Amid the bluster and noise of election season, and with Nov. 6 approaching like a bullet train, Newport Beach businessman Bob Rush managed to find some quiet.
"In a nutshell, everybody's quiet," he said earlier this month. "I think everybody's been burned out from the primary."
Rush is a Democratic candidate for the 74th Assembly District, running against current 68th District Assemblyman Allan Mansoor, a Costa Mesa Republican who was redistricted into the 74th. The GOP-heavy territory serves Newport Beach, Costa Mesa, Irvine, Laguna Beach, Laguna Woods and Huntington Beach.
Rush surprised political observers by knocking out Newport Councilwoman Leslie Daigle, a Republican, in the new "top-two" primary system. Rush took 32.8% of the vote to Daigle's 23.8%. Mansoor, benefiting from the name recognition that comes with incumbency, grabbed 43.5%.
After the primary, Rush spent a few months largely under the political radar. He said he took a break for most of June and July. In mid-August, the sudden death of his fiancee's brother kept Rush off the campaign for a few more weeks, just as his "whole media blitz" was supposed to start.
"[The campaign] has been moving along," he said, although, "it was not quite the explosion that we wanted."
Daigle has questioned the sincerity of Rush's campaign since the beginning, calling it a sham aimed at handing the highly conservative Mansoor a victory.
"Bob Rush is the unhappiest person in Newport Beach, and a gadfly whose candidacy was never serious, never constructive and a mockery of the election process," she wrote in an email.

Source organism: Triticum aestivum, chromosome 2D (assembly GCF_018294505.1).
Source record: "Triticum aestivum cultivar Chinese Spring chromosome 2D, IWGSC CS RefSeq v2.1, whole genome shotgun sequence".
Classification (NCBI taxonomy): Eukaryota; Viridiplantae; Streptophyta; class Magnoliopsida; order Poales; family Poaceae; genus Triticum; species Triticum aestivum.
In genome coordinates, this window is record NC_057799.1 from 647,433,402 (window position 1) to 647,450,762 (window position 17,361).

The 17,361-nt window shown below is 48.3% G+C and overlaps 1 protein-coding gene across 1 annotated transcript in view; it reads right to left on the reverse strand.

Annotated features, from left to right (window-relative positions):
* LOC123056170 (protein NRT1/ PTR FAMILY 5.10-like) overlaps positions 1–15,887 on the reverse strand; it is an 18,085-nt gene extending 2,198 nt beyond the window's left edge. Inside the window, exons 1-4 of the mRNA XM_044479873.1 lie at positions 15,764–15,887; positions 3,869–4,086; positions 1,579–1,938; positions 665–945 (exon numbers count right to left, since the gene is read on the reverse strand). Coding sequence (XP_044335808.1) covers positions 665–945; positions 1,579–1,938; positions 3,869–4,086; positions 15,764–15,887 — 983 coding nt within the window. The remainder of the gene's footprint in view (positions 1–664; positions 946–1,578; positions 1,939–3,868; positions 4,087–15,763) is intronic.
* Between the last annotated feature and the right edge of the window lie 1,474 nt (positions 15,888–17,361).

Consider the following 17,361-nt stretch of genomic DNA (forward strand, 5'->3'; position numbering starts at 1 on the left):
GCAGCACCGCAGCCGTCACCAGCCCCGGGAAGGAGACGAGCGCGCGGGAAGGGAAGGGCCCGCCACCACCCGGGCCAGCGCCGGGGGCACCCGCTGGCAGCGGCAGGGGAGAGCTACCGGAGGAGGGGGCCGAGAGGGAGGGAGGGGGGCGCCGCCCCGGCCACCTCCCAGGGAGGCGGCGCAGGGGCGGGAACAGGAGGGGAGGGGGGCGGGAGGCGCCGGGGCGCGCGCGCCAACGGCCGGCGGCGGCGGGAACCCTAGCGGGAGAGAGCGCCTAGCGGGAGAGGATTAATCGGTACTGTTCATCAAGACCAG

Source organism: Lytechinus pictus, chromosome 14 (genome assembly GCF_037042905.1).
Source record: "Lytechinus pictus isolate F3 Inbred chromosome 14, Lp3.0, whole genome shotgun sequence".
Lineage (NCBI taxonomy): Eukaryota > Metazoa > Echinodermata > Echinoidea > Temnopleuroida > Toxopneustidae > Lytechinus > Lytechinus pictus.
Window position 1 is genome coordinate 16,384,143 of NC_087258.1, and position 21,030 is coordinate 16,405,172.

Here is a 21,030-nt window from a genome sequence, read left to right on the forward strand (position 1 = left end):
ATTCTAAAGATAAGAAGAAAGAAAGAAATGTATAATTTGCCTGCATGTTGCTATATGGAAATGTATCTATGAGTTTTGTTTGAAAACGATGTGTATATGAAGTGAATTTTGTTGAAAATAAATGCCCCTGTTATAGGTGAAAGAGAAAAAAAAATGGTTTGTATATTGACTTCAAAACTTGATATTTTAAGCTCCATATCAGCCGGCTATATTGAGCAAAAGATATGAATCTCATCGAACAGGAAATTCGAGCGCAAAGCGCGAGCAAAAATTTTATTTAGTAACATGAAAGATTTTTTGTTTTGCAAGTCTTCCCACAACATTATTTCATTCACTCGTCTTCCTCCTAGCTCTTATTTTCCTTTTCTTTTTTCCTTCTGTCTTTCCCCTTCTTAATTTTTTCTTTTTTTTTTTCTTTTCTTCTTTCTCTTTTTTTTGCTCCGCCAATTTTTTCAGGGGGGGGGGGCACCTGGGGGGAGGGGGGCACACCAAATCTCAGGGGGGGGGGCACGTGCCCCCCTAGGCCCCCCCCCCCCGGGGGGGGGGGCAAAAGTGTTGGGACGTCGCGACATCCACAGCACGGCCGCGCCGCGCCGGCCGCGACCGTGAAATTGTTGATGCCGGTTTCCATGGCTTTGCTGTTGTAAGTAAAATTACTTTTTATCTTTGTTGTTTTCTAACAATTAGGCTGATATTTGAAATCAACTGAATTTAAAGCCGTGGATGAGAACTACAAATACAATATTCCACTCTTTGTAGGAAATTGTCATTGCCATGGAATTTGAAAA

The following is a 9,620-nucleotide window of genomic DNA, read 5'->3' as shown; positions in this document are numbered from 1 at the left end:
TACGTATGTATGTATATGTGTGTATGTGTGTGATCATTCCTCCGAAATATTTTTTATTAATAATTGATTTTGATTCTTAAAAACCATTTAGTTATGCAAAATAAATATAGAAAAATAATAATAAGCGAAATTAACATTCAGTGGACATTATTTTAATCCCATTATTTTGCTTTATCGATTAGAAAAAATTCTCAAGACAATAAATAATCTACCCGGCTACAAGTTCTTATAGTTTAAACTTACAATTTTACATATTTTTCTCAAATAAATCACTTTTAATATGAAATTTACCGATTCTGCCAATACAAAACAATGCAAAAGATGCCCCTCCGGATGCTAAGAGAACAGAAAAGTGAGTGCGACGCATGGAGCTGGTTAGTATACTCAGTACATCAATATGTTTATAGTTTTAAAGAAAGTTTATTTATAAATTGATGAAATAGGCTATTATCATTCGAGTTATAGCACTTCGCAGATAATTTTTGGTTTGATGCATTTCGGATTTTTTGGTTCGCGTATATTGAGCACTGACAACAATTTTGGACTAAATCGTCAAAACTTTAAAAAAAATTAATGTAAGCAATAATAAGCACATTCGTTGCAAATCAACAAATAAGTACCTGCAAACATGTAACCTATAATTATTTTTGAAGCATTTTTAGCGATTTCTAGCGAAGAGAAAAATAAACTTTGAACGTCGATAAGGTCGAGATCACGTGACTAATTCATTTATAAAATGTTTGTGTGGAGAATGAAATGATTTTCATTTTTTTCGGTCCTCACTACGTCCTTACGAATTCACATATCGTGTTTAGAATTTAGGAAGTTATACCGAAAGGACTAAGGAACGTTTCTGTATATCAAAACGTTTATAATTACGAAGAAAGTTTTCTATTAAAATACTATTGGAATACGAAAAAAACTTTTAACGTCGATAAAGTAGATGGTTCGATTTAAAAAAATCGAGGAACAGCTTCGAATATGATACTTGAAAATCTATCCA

Rush, a commercial real estate broker, has never held public office. He made something of a name for himself in the political arena as a Newport council critic, with a particular focus on the city's handling of recovery homes. He's also been active in the West Newport Assn. Recently, Rush has opposed Newport Beach's Measure EE, which would make a series of amendment's to Newport's city charter.
A fiscal conservative and social progressive, he's been criticized for changing his voter registration from "decline to state" to Democratic shortly before the campaign and admitted in a candidates forum to voting for Sen. John McCain (R-Ariz.) in the last presidential election.
Centrist who can compromise
Rush's campaign was largely financed by a personal loan of about $100,000. His campaign manager, former Laguna Beach Mayor Paul Freeman, said the local Democratic establishment has "missed an opportunity" by not investing much in the race.
"I think in the primary, people could discount [Rush's] chances, because he was brand new and it's a significantly Republican district," Freeman said. But, he said, after Rush's strong primary showing, "why the party leadership has not rushed to embrace this guy is beyond me."
Rush says his status as a centrist focusing on fiscal responsibility would allow him to compromise with Democrats in a way a Republican occupying the seat wouldn't.
While the Orange County Democratic Party's website lists Rush for the group's official 74th District endorsement, Chairman Frank Barbaro said he's been more focused on other local races.
Although he wasn't in town for the 74th District endorsement discussions, he said, "I can't think of a tougher race in Orange County for a Democrat."
"We're hopeful we'll do well against Mansoor," Barbaro said. "I think Mansoor has been his own worst enemy over the years, but he has the registration."
He said Mansoor may have hurt himself with his involvement in Costa Mesa's divisive Measure V, which would establish a city charter.
Mansoor, for his part, seems to have reserved his sharpest barbs for Daigle, a more moderate Republican, rather than Rush. The top story on his campaign website is one from June debunking "Leslie Daigle's Bogus Claims."